We recently added the BBM Shop to BBM so we could offer stickers, which are cute, funny images that you can use to spice up your chats. They’re like the ubiquitous smiley face emoji:
But way, way better: more colors, more characters, better graphics, etc.
Where do stickers come from? Good question! Some, like our Frozen and Disney Villain stickers, we license from Disney. Most, however, we hire artists to create for us.
Designing mobile messaging stickers sounds like a pretty sweet gig to me. One of my favourite artists we work with is Swedish designer Emmy Lincoln, aka Itchy Soul. I wanted to know more about how she does what she does—and I thought you might too. So, I emailed her a list of questions to learn more about her background, her process, and the stories behind her sticker characters.
JG: How did you get started drawing?
EL: I was one of those kids who was always drawing. I grew up in a small town in Sweden, where my mom did pottery and my grandmother was a painter. So I had close family to inspire and encourage me to draw. Later I studied graphic design and I’ve been working with graphics for mobile phones for the last ten years. I’m now freelancing as a visual designer and artist, and still have great use of the drawing skills I taught myself as a kid.
JG: Tell us about your design process. If you’re sitting down to design an emoji, what do you do?
EL: I begin by hand sketching and by trying to figure out the personality of the character. Then I write a list of all the different expressions I want to use, and make some sketches of how they might look. You have to trust your own experience and instinct to know if you’re on to something good. Asking other visual artists for feedback can help to improve your design, but sometimes compromising to please others will weaken your own idea. We can all fail, but if you make something that you like yourself then chances are that others will too.
JG: What defines a good emoji or sticker? As you’re creating them, what do you strive for in the finished product?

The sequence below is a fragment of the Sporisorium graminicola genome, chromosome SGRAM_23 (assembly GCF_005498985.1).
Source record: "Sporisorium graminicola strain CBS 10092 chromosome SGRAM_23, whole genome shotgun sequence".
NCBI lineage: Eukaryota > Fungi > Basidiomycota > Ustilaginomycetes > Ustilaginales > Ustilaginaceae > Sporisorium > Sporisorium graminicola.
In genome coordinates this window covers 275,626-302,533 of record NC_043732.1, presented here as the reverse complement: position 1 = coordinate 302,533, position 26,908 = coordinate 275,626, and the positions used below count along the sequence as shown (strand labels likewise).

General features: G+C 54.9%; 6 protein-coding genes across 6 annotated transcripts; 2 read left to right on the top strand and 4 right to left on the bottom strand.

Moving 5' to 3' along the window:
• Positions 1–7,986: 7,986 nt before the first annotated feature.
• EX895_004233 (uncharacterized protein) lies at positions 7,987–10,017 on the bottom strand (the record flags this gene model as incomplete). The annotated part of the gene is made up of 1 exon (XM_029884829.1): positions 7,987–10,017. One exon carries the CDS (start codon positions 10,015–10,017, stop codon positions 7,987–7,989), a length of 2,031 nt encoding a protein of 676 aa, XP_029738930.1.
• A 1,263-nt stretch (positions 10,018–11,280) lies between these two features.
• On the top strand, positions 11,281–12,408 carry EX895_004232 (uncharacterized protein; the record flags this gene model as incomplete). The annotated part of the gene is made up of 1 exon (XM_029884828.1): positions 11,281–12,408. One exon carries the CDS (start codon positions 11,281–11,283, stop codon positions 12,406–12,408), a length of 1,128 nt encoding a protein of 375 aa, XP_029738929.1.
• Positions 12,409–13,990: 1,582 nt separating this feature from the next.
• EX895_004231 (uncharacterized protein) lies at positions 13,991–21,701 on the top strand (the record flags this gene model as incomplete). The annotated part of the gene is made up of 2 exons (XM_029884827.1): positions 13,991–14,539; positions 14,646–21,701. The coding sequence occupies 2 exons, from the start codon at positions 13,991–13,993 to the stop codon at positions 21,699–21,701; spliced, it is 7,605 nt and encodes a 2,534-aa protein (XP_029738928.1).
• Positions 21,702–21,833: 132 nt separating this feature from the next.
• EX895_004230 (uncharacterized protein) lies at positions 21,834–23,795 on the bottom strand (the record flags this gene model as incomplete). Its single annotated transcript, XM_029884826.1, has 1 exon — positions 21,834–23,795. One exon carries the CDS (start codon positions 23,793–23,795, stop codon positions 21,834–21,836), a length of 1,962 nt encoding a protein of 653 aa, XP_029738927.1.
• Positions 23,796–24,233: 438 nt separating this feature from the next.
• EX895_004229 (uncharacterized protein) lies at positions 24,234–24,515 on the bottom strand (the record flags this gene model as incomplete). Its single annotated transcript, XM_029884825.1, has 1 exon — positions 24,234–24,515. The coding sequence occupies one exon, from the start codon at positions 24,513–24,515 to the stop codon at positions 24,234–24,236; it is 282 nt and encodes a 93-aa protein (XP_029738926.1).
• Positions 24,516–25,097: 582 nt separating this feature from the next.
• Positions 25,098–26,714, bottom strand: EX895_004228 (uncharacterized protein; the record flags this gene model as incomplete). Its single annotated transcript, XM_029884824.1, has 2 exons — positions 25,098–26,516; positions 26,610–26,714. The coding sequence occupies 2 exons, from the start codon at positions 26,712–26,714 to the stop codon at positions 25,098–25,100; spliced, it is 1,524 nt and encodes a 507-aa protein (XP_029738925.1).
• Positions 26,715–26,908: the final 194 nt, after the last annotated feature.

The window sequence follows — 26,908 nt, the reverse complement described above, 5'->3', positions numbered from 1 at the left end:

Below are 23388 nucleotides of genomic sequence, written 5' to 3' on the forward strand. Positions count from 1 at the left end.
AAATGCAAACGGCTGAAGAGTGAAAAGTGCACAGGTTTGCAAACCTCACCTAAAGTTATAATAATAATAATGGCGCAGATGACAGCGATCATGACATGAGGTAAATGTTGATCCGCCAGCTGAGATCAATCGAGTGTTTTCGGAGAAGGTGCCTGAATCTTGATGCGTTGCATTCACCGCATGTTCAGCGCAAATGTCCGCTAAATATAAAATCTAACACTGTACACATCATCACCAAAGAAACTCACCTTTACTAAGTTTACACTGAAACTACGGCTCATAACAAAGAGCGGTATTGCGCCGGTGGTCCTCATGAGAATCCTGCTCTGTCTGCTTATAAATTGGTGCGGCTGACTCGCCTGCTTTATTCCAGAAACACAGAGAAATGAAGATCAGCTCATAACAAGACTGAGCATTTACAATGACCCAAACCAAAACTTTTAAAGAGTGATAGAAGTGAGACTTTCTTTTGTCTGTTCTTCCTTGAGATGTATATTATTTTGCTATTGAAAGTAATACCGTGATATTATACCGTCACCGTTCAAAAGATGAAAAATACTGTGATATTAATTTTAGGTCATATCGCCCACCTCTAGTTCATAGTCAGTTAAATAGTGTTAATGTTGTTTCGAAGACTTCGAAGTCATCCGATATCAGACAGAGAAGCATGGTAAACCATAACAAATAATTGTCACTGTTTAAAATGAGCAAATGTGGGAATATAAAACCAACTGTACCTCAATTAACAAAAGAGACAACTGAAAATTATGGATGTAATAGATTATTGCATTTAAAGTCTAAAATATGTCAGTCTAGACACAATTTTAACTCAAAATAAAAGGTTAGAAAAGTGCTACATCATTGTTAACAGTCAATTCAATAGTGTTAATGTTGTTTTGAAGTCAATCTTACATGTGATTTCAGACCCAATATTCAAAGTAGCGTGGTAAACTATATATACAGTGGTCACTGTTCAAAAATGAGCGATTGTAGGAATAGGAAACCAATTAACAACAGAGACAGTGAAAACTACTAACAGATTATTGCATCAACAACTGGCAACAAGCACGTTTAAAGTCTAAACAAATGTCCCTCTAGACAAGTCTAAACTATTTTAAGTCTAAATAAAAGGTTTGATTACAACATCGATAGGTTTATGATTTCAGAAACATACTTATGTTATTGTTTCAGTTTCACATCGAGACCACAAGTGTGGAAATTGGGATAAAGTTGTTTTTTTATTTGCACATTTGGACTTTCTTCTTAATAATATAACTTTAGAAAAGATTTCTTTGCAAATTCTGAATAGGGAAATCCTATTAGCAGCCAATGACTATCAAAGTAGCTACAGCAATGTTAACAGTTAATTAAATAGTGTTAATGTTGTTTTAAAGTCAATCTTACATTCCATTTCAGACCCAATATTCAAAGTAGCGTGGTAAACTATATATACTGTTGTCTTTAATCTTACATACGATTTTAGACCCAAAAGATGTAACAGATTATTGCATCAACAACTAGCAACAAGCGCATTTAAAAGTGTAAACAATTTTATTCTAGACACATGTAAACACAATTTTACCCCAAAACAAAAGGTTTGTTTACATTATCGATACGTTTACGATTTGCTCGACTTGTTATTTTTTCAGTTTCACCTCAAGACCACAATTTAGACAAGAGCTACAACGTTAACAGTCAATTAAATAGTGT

EL: I suppose a “good emoji/sticker,” from the provider’s point of view, is one that sells well or that is used most frequently. Generally, that would be a design that doesn’t offend or exclude too many people, a character that is positive and familiar. But sometimes a “good emoji/sticker” can be the opposite, a design with edge that makes a statement and brings value to the brand. Personally, I look for something that stands out from the rest, something that has an interesting style or unexpected elements, and perhaps something with a bit of darkness behind the cuteness.
JG: Which sticker sticker packs have you designed for BBM?
EL: I designed the CosCat and SkeletonGirl stickers.
JG: Of all the emoji and stickers you’ve created, do you have a favourite?
EL: I like my crying SkeletonGirl the most out of my own stickers. I’m quite an emotional person.
JG: When is the best time to use emoji?
All the time! They help lighten the mood or express something that’s hard to say in words.
JG: The CosCat sticker pack is a team favourite here at BBM. Maybe you can settle a debate for us. In your mind, is it just one cat dressed in a bunch of different costumes, or a bunch of different cats in costume?
EL: It’s just one cat in different costumes.
JG: Tell us about this cat. Seems like it’s fairly mischievous, doesn’t like getting dressed in doll clothes, and also uses a BlackBerry.
EL: CosCat is inspired by all the wonderful pictures people post on the internet of their cats in silly outfits. It’s just the funniest thing ever, seeing a cat in a costume. Especially when it has that offended, sulky look on it’s face, completely unaware of how funny it looks, being a cat of course. Love pets in costumes!
JG: You also designed the Skeleton Girl sticker pack. Tell us about her.
EL: SkeletonGirl is a character I paint sometimes. She is a fierce fighter with a big heart. She was born out of the earth atop a great mushroom in the forest and was adopted by a family of big, fury, peaceful creatures. All they ever did was to sit happily on giant mushrooms all day, and as SkeletonGirl grew older, she found it harder to fit into their tranquil life. She left the forest to go on adventures with her friends, and trained to become a warrior and earned her pink wig — the sign of a sword master. From then on, a whole bunch of new adventures await my little SkeletonGirl! If you’d like to see some of the original paintings behind the character visit itchysoul.se. I recently exhibited a series of SkeletonGirl paintings at the Pictoplasma character design conference in Berlin.